By Mashal Ahmad and Kathryn Cassidy.
During the current pandemic, we have seen some wonderful examples of how communities can come together in the face of adversity. We’ve seen everything from viral videos of Italians in lockdown singing from their balconies, images of teddy bears in windows, and a huge range of community efforts to help vulnerable people in their areas. One great initiative that emerged among maker and tech groups was the 3D printing of face shields, at a time when personal protective equipment for health professionals was in short supply world-wide.
View of the Face Shield 3D Model as it appears in the DRI Repository 3D viewer (CC-BY 4.0)
The emergence of affordable consumer 3D printers enabled this amazing response from maker and tech groups. The fact that these groups and individuals were able to meet the demand for PPE, bridging the gap while commercial producers ramped up their production capacity, shows us that 3D printing is becoming a ubiquitous technology. Indeed 3D technologies and 3D data, in the past associated with certain specific industries, are now becoming standard tools across all kinds of unexpected fields.
With almost everybody now owning powerful smartphones and tablets, it is increasingly easy and cheap to capture 3D models of real-world objects. At the same time, support for displaying 3D content is becoming more widespread, with many user apps available, and social media platforms such as Facebook and Google adding 3D support r to enhance their user experience.
3D content comes, however, with a whole host of problems from a preservation perspective. There are a huge number of different hardware and software platforms as well as data formats and standards, many of which are proprietary. There is a very real concern over how we can ensure that the wealth of 3D data currently being produced will continue to be accessible and available for viewing and interacting with in the future.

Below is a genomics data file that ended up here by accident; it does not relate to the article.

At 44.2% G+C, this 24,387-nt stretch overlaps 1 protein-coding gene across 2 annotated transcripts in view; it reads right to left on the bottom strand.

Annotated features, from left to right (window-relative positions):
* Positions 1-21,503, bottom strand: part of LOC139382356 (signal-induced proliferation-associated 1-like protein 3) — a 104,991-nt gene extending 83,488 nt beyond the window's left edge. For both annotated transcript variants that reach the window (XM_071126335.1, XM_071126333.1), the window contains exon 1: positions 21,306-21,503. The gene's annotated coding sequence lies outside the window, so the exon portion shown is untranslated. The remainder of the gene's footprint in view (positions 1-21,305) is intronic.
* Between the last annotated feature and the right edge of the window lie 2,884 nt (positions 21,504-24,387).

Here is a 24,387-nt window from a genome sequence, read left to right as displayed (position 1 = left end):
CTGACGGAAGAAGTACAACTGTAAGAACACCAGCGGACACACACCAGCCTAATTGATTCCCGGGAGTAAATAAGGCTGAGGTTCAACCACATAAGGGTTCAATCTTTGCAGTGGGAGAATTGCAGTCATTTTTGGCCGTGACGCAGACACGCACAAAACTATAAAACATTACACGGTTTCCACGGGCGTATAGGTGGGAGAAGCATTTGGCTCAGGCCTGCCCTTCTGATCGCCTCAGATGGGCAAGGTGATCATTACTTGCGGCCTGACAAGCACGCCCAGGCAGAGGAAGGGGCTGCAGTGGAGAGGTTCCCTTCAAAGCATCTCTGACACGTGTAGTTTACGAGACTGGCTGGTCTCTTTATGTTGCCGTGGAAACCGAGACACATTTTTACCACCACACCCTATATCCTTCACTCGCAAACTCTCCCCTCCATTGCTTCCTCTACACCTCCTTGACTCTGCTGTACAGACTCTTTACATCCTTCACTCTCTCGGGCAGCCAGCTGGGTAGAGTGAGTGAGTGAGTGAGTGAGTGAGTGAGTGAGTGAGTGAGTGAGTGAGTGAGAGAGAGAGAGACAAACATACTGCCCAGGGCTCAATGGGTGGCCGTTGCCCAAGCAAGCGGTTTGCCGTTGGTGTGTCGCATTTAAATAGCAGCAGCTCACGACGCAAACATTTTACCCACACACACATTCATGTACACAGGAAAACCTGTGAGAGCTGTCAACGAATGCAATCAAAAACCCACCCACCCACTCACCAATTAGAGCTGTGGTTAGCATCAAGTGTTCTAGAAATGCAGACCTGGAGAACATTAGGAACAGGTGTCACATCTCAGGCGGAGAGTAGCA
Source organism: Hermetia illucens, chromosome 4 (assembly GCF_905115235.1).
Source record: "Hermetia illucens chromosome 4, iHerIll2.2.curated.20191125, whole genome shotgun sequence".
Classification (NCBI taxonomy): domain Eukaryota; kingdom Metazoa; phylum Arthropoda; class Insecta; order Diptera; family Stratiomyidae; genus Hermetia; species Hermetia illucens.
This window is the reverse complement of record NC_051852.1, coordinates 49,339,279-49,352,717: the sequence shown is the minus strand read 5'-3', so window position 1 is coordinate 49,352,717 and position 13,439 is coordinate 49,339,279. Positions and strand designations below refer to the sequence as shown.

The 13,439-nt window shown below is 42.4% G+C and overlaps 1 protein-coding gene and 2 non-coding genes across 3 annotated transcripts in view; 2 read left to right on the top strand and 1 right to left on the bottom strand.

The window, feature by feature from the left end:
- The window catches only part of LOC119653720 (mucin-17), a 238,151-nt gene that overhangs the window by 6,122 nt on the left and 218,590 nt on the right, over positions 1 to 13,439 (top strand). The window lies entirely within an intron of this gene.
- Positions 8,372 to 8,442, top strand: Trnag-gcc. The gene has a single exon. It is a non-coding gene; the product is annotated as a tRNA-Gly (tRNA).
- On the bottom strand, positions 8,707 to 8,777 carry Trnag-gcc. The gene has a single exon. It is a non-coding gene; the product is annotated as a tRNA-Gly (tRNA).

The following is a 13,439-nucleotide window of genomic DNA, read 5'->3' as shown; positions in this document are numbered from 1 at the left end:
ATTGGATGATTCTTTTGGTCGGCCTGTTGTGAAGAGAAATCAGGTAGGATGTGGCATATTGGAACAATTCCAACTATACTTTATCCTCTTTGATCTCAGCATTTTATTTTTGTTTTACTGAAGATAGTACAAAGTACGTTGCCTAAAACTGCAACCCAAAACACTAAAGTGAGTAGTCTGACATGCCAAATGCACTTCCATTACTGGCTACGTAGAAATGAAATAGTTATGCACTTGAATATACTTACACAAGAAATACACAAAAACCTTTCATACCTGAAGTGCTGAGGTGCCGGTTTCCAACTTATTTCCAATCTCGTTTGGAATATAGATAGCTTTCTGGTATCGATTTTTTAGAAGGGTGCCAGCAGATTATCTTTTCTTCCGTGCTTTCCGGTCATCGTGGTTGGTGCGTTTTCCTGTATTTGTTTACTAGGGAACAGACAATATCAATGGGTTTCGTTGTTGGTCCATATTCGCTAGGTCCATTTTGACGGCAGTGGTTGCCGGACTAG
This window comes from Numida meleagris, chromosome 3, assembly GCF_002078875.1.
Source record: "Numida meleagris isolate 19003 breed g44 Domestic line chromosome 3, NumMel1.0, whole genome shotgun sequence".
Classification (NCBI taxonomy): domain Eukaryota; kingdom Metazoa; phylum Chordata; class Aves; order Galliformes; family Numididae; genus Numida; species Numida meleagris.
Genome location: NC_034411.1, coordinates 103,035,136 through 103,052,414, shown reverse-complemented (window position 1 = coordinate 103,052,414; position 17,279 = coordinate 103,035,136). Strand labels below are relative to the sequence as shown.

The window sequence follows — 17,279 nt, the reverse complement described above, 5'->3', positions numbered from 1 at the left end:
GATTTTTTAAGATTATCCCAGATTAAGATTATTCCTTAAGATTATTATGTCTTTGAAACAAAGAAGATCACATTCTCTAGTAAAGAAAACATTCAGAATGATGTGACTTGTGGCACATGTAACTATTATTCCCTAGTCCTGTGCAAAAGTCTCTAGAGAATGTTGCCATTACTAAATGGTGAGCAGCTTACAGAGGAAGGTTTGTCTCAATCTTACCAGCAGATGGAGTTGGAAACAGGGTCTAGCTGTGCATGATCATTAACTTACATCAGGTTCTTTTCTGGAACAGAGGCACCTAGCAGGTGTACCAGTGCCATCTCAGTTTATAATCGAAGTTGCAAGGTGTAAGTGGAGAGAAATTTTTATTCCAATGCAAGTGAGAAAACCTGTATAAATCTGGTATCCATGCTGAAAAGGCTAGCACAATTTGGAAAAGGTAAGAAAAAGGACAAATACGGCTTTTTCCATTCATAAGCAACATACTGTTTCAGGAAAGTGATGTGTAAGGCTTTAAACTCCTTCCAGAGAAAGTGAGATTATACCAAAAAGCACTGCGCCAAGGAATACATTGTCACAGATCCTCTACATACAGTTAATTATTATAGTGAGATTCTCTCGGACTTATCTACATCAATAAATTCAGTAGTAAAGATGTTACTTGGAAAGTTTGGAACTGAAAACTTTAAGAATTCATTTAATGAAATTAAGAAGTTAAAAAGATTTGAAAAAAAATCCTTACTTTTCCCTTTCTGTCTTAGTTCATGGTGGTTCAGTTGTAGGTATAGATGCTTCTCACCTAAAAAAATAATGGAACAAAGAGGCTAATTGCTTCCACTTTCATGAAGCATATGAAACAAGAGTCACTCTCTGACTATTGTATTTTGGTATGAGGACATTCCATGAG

The Digital Repository of Ireland has recently started working on collecting and preserving 3D cultural heritage data with the potential for reuse in various domains such as open science, education, research and tourism. As a Trustworthy Digital Repository for the Humanities, Social Sciences and Cultural Heritage communities we are beginning to encounter collections of 3D models of museum artefacts, archaeological digs and historical buildings. Even with a defined remit, we are finding a large variation in file formats, ranging from large LiDAR point clouds and photogrammetry data to models created specifically for 3D printing.
A single 3D digital object often consists of several source files including point clouds, models and associated 2D image files for rendering and texturing. The workflow for preserving 3D data is further complicated by the fact that in order to replicate the exact scene or model we often need to preserve a lot of additional metadata related to devices, scanners, tools and equipment used to capture the data.